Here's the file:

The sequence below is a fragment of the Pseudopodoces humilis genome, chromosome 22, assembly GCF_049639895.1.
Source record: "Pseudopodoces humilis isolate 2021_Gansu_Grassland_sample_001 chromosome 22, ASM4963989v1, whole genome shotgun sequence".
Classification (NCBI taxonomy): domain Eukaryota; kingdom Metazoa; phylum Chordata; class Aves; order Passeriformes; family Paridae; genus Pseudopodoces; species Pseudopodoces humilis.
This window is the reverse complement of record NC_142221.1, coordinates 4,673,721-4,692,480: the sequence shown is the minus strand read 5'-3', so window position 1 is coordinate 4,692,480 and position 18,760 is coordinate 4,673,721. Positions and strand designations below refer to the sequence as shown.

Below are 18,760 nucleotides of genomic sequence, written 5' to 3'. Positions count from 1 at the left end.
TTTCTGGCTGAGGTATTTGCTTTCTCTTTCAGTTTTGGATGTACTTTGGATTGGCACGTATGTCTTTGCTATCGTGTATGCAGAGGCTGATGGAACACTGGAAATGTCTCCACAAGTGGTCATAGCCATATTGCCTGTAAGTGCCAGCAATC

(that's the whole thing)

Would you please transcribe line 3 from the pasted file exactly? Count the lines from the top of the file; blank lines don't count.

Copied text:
Classification (NCBI taxonomy): domain Eukaryota; kingdom Metazoa; phylum Chordata; class Aves; order Passeriformes; family Paridae; genus Pseudopodoces; species Pseudopodoces humilis.